Aramid fibre – a modified form of polyamide Nylon
"Aramid" is formed with a combination of words Ar (Aromatic) + amid (Amides)
ARAMID is a synthetic fibre that is produced by spinning a solid fibre from solution. The initial preparation of the polymer is generally achieved by a chemical reaction between the amine group and a carboxylic acid halide group.
Aramid fibre is an innovation and modified form of polyamide Nylon. Further innovations were carried out to develop a fibre which can have enormous advantages over nylon fibres and possess unique properties such as ultra-high strength, rigid & highly oriented molecular structure, lightweight, low flammability, resistance to abrasion & organic solvents, etc. The Aramid fibres were developed which means Ar—-Aromatic, and amid—Amides.
Two aromatic rings are attached to Amide linkages and are called aromatic polyamides. These are classified in two forms with their trade names Nomex (meta-aramid) and Kevlar (para-aramid). These two are most common. The other names are Twaron, technora, Heracron, etc. They are modified forms of polyamides (Nylon, Polyester)
ARAMID is a synthetic fibre that is produced by spinning a solid fibre from solution. The initial preparation of the polymer is generally achieved by a chemical reaction between the amine group and a carboxylic acid halide group. Once the polymer has been produced, the aramid fibre is then created by spinning. This was developed by DuPont with their trade name Kevlar fibre and Teijin developed Twaron fibre. There are many grades available in the market with properties to suit their applications, especially in aerospace and military industries. The inherent bond strength is due to the orientation of molecules along the fibre axis. Aramid is a synthetic fibre that is produced by spinning a solid fibre from solution. The initial preparation of the polymer is generally achieved by a chemical reaction between the amine group and a carboxylic acid halide group. Once the polymer has been produced, the aramid fibre is then created by spinning.
Kevlar is manufactured from a polymer which is highly insoluble in the solution and needs to add concentrated sulfuric acid. This is necessary to keep the highly insoluble polymer in solution form during synthesis and spinning.
The manufacturing process of Kevlar is expensive and dangerous partly because it is dissolved in concentrated sulfuric acid. Unlike HDPE high molecular weight polyethylene, the kevlar® molecule is polar. This property allows other substances including water to attach themselves to the Aramid. This allows it to be more active chemically than UHMWPE (Dyneema®, Spectra®) It also means it can be bonded for example to epoxy, and it is wettable.
DuPont™ Kevlar® is an organic fibre in the aromatic polyamide family. The unique properties and distinct chemical composition of wholly aromatic polyamides (aramids) distinguish them – and especially Kevlar® – from other commercials, man-made fibres.
Kevlar® has a unique combination of high strength, high modulus, toughness and thermal stability. It was developed for demanding industrial and advanced-technology applications. Currently, many types of Kevlar® are produced to meet a broad range of end uses.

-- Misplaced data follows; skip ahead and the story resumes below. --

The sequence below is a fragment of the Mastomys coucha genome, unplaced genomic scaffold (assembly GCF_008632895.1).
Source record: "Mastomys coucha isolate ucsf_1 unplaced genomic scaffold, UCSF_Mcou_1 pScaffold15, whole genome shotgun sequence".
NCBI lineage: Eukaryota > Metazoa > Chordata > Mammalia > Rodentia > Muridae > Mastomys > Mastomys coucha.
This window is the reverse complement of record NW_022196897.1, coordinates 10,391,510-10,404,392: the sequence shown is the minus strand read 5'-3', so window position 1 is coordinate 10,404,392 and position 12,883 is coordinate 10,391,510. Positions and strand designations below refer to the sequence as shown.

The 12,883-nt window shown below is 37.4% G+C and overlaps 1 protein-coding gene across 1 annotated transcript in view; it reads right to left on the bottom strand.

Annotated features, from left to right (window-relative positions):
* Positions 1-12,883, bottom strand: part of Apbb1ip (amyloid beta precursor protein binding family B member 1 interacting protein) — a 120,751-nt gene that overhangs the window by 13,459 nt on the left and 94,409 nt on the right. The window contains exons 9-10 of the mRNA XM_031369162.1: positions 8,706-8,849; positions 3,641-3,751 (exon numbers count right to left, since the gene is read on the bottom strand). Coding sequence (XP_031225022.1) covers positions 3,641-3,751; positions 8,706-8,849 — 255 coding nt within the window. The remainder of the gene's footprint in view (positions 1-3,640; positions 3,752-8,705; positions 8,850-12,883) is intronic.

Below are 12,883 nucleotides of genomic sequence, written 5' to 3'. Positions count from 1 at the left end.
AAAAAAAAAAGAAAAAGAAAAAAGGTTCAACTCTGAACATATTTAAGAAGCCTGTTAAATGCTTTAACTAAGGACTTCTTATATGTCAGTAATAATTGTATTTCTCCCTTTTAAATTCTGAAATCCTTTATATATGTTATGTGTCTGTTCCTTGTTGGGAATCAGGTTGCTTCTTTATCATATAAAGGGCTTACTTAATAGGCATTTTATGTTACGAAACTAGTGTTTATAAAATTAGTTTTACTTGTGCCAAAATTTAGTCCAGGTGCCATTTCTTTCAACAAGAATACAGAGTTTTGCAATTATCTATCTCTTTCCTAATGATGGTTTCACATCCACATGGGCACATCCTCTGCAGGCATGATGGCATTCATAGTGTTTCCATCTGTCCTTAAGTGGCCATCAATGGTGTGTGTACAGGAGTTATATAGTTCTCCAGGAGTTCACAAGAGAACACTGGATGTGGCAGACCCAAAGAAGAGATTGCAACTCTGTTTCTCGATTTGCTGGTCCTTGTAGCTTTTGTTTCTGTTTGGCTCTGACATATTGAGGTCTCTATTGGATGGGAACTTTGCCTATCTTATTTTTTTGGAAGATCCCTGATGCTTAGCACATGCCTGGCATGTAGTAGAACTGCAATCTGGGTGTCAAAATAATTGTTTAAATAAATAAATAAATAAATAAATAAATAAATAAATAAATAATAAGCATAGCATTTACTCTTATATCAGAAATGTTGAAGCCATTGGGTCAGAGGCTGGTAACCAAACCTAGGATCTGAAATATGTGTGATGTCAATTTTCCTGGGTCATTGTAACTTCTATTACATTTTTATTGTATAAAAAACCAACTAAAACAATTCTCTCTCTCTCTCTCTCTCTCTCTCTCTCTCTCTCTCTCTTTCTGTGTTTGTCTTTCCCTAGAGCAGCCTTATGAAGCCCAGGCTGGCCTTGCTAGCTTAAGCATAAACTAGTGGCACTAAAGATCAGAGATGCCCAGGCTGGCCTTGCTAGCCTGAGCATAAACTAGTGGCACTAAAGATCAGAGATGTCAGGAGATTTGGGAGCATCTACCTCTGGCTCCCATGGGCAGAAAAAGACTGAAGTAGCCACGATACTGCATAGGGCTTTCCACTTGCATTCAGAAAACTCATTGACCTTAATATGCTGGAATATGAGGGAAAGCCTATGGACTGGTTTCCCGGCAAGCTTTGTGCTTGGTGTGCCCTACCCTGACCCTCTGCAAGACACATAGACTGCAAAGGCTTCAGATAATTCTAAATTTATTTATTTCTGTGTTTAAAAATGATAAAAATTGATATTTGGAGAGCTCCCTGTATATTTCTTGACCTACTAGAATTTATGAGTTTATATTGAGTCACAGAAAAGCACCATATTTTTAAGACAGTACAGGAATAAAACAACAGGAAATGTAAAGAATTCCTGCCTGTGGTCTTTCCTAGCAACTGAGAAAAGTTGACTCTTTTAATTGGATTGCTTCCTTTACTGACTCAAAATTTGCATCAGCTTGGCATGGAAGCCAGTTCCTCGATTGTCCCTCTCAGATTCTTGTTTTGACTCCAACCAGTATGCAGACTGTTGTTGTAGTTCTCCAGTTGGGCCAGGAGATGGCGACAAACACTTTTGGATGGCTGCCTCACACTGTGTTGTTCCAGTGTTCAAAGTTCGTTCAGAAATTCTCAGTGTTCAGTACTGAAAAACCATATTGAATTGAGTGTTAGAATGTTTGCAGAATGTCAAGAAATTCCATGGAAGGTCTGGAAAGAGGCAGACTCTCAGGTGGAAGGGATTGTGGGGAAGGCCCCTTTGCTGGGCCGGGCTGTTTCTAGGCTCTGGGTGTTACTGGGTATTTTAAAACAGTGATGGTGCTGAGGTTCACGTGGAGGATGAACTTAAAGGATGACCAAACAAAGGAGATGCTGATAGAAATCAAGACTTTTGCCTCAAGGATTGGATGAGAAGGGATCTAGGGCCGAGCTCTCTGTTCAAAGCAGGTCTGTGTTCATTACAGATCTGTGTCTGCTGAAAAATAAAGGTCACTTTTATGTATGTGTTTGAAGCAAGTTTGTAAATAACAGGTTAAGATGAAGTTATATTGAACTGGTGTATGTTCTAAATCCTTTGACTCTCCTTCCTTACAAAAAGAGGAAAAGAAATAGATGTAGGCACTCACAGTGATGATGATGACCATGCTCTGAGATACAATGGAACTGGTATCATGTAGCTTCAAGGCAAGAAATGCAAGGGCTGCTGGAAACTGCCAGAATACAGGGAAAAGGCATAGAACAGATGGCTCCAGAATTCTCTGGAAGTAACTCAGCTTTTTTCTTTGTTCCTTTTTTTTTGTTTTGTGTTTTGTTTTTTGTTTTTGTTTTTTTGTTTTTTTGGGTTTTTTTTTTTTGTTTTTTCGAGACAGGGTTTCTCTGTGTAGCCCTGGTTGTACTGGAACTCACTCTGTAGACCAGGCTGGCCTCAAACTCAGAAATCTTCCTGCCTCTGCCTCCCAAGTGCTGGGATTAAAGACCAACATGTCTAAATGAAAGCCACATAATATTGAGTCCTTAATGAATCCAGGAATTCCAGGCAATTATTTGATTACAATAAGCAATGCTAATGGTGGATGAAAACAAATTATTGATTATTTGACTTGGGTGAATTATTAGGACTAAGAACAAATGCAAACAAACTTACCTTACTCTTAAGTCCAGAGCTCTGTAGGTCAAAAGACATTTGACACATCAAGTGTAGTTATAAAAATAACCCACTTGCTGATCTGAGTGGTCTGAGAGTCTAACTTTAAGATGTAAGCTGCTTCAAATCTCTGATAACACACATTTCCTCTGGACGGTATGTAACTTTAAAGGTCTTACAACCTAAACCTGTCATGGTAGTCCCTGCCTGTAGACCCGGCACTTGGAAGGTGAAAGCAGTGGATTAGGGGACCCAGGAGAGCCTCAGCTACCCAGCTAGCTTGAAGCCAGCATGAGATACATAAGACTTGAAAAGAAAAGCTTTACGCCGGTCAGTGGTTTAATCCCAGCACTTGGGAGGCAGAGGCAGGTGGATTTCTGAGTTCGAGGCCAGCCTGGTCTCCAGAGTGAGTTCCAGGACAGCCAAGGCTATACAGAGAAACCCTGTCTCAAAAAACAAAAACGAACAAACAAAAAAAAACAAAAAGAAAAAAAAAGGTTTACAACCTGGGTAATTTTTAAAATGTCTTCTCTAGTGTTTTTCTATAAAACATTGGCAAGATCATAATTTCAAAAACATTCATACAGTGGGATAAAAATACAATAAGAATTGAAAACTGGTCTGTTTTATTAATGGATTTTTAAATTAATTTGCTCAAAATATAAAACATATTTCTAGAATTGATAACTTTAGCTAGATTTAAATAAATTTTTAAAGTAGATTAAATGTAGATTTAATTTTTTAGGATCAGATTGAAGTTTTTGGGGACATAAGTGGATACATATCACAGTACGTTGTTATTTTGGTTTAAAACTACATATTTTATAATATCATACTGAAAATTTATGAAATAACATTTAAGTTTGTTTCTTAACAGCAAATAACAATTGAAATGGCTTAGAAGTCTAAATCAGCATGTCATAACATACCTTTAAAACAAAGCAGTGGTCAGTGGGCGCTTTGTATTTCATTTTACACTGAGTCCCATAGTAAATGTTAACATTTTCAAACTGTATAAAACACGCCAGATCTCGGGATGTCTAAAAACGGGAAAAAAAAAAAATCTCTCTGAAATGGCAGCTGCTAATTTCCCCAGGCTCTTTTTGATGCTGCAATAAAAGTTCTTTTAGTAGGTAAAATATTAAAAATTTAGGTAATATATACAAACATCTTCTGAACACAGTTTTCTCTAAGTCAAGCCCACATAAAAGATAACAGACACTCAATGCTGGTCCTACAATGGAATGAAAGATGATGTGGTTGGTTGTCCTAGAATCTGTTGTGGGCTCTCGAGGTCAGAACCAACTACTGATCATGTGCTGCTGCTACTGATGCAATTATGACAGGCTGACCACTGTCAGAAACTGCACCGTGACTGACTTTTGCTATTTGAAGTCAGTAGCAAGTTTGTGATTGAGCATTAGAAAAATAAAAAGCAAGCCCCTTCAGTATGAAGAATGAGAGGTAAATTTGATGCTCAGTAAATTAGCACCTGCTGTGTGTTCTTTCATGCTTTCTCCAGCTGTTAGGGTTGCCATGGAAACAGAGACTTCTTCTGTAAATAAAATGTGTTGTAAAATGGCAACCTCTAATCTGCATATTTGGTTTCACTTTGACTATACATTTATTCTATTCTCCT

Aramid definition—This product has been defined in different ways as per their inherent properties by different researchers.
- any of a class of synthetic polyamides that are formed from aromatic monomers, and yield fibres of exceptional strength and thermal stability.
- any of a class of synthetic aromatic long-chain polyamides capable of extrusion into fibres having resistance to high temperatures and great strength.
- any of a group of synthetic fire-resistant and strong polyamides used to make textiles or plastics
- any of a group of lightweight but very strong heat-resistant synthetic aromatic polyamide materials that are fashioned into fibres, filaments, or sheets and used especially in textiles and plastics.
- any of various flame-resistant and strong synthetic fibres used in.
- Keany of a class of synthetic aromatic long-chain polyamides capable of extrusion into very strong heat-resistant fibres.
- English dictionary definition of aramid fibre. n. A strong, heat-resistant fibre formed of polymers with repeating aromatic groups branching from a carbon backbone, having flame retardant properties
- The word aramid comes from a blend of the words “aromatic” and “polyamide” and is a general term for a manufactured fiber in which the fiber-forming substance is a long chain synthetic polyamide, in which at least 85% is of amide linkages (-CO-NH-) attached directly to two aromatic rings, (as defined by the U.S Federal)
Aramid fibre characteristics
LONG CHAIN SYNAPTIC POLYMIDE AT LEAST 85% AMIDE (-CO-NH-) linkages are attached directly between two aromatic rings. Molecular structure made of linked Benzene rings and amide bonds.
Fibre structure: The molecules form a planar array with weak interchain hydrogen bonding easily fibrillated up on the fracture. Radially arranged axially pleated crystalline supramolecular sheets.
Kevlar is a kind of polyamide. Its amide groups are separated by para-phenylene groups. That is, the amide groups attach to the phenyl rings opposite to each other, at carbons 1 and 4.
- Colour—Nomex= white, Kevlar= golden
- Luster—Depends on cross-section shape, circular= more lustre, dog bone=less lustre compared to circular, note—luster can be controlled by finishes.
- Effect of rays—Beta = No effect, Gamma= No effect, UV rays= Starts to degrade and loose strength.
|Density||(g/cm3)||1.44||1.44||1.44||1.44 – 1.45||1.39|
|Tenacity||(g/den)||23||23||23.0-24.0||18.7 – 28.3||28.3|
|Modulus||(Gpa)||70.33||70 – 102||8. – 109||60 – 120||74|
|Elongation @ Break||(%)||3.6||2.8 – 4.2||2.8 – 3.6||2.2 – 4.4||4.5|
|Moisture Regain||(%)||7||4.5||not avail||3.2 – 5.0||1.9|
|Decomposition||(°C)||427 – 482||500||not avail||500||500|
|(°F)||800 – 900||932||not avail||932||932|
|Ultimate Tensile Strength|
|E Glass Fiber||1307||3450||2.57|
|E Glass Laminate||775||1500||1.97|
High Young’s Modulus (structural rigidity): 130-179 GPa. While carbon fiber is 300 Gpa and glass 81 GPa. (Young’s Modulus: Also known as elastic modulus. It defines the relationship between stress and strain in a material)
Properties of Commercial Aramid Fibers
|Aramid(such as Kevlar and Twaron)||70.5-112.4|
|Extension to Break|
Nomex and related aramid polymers are related to nylon but have an aromatic backbone, and hence are more rigid and more durable. Nomex is the premier example of a meta variant of the aramids (Kevlar is a para-aramid). Unlike Kevlar, Nomex cannot align during filament formation and has poorer strength. However, it has excellent thermal, chemical, and radiation resistance for polymer materials.